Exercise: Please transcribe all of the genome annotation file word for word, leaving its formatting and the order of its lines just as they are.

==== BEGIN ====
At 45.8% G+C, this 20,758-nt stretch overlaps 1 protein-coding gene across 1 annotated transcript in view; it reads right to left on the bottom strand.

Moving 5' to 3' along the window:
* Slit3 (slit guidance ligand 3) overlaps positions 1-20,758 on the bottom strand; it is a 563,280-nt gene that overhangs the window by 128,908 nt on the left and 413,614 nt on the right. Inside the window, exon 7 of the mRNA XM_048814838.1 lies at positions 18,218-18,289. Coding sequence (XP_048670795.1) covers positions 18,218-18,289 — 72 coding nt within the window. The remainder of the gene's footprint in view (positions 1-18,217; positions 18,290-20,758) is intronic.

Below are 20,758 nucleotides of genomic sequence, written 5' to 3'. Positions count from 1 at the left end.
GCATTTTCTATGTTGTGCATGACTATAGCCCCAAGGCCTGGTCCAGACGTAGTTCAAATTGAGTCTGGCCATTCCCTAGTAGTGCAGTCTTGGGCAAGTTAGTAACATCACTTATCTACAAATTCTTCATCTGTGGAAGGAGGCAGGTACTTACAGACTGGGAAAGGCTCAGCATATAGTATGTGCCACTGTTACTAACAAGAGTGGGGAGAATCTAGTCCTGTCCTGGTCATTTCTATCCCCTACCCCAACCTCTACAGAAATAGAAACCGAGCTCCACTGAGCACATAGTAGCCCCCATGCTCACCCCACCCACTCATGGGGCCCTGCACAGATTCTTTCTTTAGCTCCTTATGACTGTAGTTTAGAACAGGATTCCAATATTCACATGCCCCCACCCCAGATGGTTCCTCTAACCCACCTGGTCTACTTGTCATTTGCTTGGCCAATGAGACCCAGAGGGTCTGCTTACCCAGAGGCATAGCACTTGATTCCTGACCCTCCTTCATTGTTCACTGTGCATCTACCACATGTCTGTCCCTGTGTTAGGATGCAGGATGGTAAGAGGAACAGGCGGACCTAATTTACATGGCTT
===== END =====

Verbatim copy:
At 45.8% G+C, this 20,758-nt stretch overlaps 1 protein-coding gene across 1 annotated transcript in view; it reads right to left on the bottom strand.

Moving 5' to 3' along the window:
* Slit3 (slit guidance ligand 3) overlaps positions 1-20,758 on the bottom strand; it is a 563,280-nt gene that overhangs the window by 128,908 nt on the left and 413,614 nt on the right. Inside the window, exon 7 of the mRNA XM_048814838.1 lies at positions 18,218-18,289. Coding sequence (XP_048670795.1) covers positions 18,218-18,289 — 72 coding nt within the window. The remainder of the gene's footprint in view (positions 1-18,217; positions 18,290-20,758) is intronic.

Below are 20,758 nucleotides of genomic sequence, written 5' to 3'. Positions count from 1 at the left end.
GCATTTTCTATGTTGTGCATGACTATAGCCCCAAGGCCTGGTCCAGACGTAGTTCAAATTGAGTCTGGCCATTCCCTAGTAGTGCAGTCTTGGGCAAGTTAGTAACATCACTTATCTACAAATTCTTCATCTGTGGAAGGAGGCAGGTACTTACAGACTGGGAAAGGCTCAGCATATAGTATGTGCCACTGTTACTAACAAGAGTGGGGAGAATCTAGTCCTGTCCTGGTCATTTCTATCCCCTACCCCAACCTCTACAGAAATAGAAACCGAGCTCCACTGAGCACATAGTAGCCCCCATGCTCACCCCACCCACTCATGGGGCCCTGCACAGATTCTTTCTTTAGCTCCTTATGACTGTAGTTTAGAACAGGATTCCAATATTCACATGCCCCCACCCCAGATGGTTCCTCTAACCCACCTGGTCTACTTGTCATTTGCTTGGCCAATGAGACCCAGAGGGTCTGCTTACCCAGAGGCATAGCACTTGATTCCTGACCCTCCTTCATTGTTCACTGTGCATCTACCACATGTCTGTCCCTGTGTTAGGATGCAGGATGGTAAGAGGAACAGGCGGACCTAATTTACATGGCTT